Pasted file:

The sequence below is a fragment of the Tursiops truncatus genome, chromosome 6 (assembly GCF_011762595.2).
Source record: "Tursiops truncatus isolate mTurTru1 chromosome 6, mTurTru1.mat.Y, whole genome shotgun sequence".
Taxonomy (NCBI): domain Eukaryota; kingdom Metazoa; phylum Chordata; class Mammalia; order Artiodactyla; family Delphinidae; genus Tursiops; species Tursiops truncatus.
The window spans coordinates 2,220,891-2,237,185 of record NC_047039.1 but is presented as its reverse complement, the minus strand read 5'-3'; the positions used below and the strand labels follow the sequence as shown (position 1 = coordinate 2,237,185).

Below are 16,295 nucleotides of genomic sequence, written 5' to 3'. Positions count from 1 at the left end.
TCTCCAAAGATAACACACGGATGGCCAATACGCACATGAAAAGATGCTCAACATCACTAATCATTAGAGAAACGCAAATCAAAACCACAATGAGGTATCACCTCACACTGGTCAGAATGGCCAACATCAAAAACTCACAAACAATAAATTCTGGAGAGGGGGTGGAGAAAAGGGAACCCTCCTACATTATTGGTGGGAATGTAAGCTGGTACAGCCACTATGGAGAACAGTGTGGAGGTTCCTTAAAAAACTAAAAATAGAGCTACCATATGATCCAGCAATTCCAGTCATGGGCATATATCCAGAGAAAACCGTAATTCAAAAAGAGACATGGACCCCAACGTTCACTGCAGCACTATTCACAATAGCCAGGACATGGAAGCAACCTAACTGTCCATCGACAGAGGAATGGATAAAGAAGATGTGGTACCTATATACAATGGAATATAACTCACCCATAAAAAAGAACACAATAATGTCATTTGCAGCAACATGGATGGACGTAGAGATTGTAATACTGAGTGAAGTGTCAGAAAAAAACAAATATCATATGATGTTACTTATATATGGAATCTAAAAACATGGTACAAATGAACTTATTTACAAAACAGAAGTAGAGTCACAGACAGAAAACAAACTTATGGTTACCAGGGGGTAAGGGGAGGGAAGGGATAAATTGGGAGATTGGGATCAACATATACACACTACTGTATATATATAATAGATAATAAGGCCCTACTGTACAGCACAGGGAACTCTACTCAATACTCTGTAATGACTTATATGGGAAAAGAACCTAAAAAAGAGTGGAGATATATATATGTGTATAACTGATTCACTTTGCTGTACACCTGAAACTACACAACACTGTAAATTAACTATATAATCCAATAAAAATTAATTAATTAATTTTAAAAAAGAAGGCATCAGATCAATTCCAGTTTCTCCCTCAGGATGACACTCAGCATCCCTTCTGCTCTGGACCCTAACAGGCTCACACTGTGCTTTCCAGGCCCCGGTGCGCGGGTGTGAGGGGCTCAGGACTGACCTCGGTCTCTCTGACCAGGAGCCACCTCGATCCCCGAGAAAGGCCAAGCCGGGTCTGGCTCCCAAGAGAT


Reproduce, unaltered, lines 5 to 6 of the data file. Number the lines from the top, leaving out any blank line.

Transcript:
Below are 16,295 nucleotides of genomic sequence, written 5' to 3'. Positions count from 1 at the left end.
TCTCCAAAGATAACACACGGATGGCCAATACGCACATGAAAAGATGCTCAACATCACTAATCATTAGAGAAACGCAAATCAAAACCACAATGAGGTATCACCTCACACTGGTCAGAATGGCCAACATCAAAAACTCACAAACAATAAATTCTGGAGAGGGGGTGGAGAAAAGGGAACCCTCCTACATTATTGGTGGGAATGTAAGCTGGTACAGCCACTATGGAGAACAGTGTGGAGGTTCCTTAAAAAACTAAAAATAGAGCTACCATATGATCCAGCAATTCCAGTCATGGGCATATATCCAGAGAAAACCGTAATTCAAAAAGAGACATGGACCCCAACGTTCACTGCAGCACTATTCACAATAGCCAGGACATGGAAGCAACCTAACTGTCCATCGACAGAGGAATGGATAAAGAAGATGTGGTACCTATATACAATGGAATATAACTCACCCATAAAAAAGAACACAATAATGTCATTTGCAGCAACATGGATGGACGTAGAGATTGTAATACTGAGTGAAGTGTCAGAAAAAAACAAATATCATATGATGTTACTTATATATGGAATCTAAAAACATGGTACAAATGAACTTATTTACAAAACAGAAGTAGAGTCACAGACAGAAAACAAACTTATGGTTACCAGGGGGTAAGGGGAGGGAAGGGATAAATTGGGAGATTGGGATCAACATATACACACTACTGTATATATATAATAGATAATAAGGCCCTACTGTACAGCACAGGGAACTCTACTCAATACTCTGTAATGACTTATATGGGAAAAGAACCTAAAAAAGAGTGGAGATATATATATGTGTATAACTGATTCACTTTGCTGTACACCTGAAACTACACAACACTGTAAATTAACTATATAATCCAATAAAAATTAATTAATTAATTTTAAAAAAGAAGGCATCAGATCAATTCCAGTTTCTCCCTCAGGATGACACTCAGCATCCCTTCTGCTCTGGACCCTAACAGGCTCACACTGTGCTTTCCAGGCCCCGGTGCGCGGGTGTGAGGGGCTCAGGACTGACCTCGGTCTCTCTGACCAGGAGCCACCTCGATCCCCGAGAAAGGCCAAGCCGGGTCTGGCTCCCAAGAGAT